And I thought I would also post another very relevant article for the lunar new year :-)
(reproduced from Harvard Business Review)
Why Appreciation Matters So Much
by Tony Schwartz
I've just returned from an offsite with our team at The Energy Project. As we concluded, I asked each person to take a few moments to say what he or she felt most proud of accomplishing over the past year.
After each of their brief recountings, I added some observations about what I appreciated in that person. Before long, others were chiming in. The positive energy was contagious, but it's not something we can ever take for granted.
Whatever else each of us derives from our work, there may be nothing more precious than the feeling that we truly matter — that we contribute unique value to the whole, and that we're recognized for it.
The single highest driver of engagement, according to a worldwide study conducted by Towers Watson, is whether or not workers feel their managers are genuinely interested in their wellbeing. Less than 40 percent of workers felt so engaged.
Feeling genuinely appreciated lifts people up. At the most basic level, it makes us feel safe, which is what frees us to do our best work. It's also energizing. When our value feels at risk, as it so often does, that worry becomes preoccupying, which drains and diverts our energy from creating value.
So why is it that openly praising or expressing appreciation to other people at work can so easily seem awkward, contrived, mawkish and even disingenuous?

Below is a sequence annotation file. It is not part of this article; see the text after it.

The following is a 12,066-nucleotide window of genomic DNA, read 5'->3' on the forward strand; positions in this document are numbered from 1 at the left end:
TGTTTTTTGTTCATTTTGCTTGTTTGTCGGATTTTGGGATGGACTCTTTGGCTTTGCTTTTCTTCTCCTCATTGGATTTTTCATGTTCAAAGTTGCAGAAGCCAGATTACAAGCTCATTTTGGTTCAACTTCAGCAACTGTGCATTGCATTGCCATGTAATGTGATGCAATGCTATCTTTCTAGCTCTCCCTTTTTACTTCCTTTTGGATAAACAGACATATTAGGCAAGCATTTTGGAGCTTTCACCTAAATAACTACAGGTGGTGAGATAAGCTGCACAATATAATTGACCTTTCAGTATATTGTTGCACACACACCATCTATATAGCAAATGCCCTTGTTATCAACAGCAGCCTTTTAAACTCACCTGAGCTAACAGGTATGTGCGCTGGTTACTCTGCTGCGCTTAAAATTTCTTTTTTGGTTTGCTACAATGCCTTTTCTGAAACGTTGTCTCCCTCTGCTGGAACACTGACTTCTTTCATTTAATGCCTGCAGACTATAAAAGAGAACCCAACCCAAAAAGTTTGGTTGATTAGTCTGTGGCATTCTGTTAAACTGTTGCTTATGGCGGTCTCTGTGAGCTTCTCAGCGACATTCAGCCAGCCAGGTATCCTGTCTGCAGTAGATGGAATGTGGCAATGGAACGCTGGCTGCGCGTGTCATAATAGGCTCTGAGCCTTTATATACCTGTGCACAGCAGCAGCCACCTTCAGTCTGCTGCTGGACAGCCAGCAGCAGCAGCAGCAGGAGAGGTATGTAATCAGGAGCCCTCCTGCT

For the first blog post of the year, I thought I would post this awesome article. So relevant in Silicon Valley !
[Reproduced from Forbes]
The Seven Habits of Spectacularly Unsuccessful Executives
By Erik Jackson
Sydney Finkelstein, the Steven Roth Professor of Management at the Tuck School of Business at Dartmouth College, published “Why Smart Executives Fail” 8 years ago.
In it, he shared some of his research on what over 50 former high-flying companies – like Enron, Tyco, WorldCom, Rubbermaid, and Schwinn – did to become complete failures. It turns out that the senior executives at the companies all had 7 Habits in common. Finkelstein calls them the Seven Habits of Spectacularly Unsuccessful Executives.
These traits can be found in the leaders of current failures like Research In Motion (RIMM), but they should be early-warning signs (cautionary tales) to currently unbeatable firms like Apple (AAPL), Google (GOOG), and Amazon.com (AMZN). Here are the habits, as Finkelstein described in a 2004 article:
Habit # 1: They see themselves and their companies as dominating their environment
This first habit may be the most insidious, since it appears to be highly desirable. Shouldn’t a company try to dominate its business environment, shape thefuture of its markets and set the pace within them? Yes,but there’s a catch. Unlike successful leaders, failed leaders who never question their dominance fail torealize they are at the mercy of changing circumstances.They vastly overestimate the extent to which they actually control events and vastly underestimate the role of chance and circumstance in their success.
CEOs who fall prey to this belief suffer from the illusion of personal pre-eminence: Like certain film directors, they see themselves as the auteurs of their companies. As far as they’re concerned, everyone else in the company is there to execute their personal visionfor the company. Samsung’s CEO Kun-Hee Lee was so successful with electronics that he thought he could repeat this success with automobiles. He invested $5 billion in an already oversaturated auto market. Why? There was no business case. Lee simply loved cars and had dreamed of being in the auto business.
Warning Sign for #1: A lack of respect
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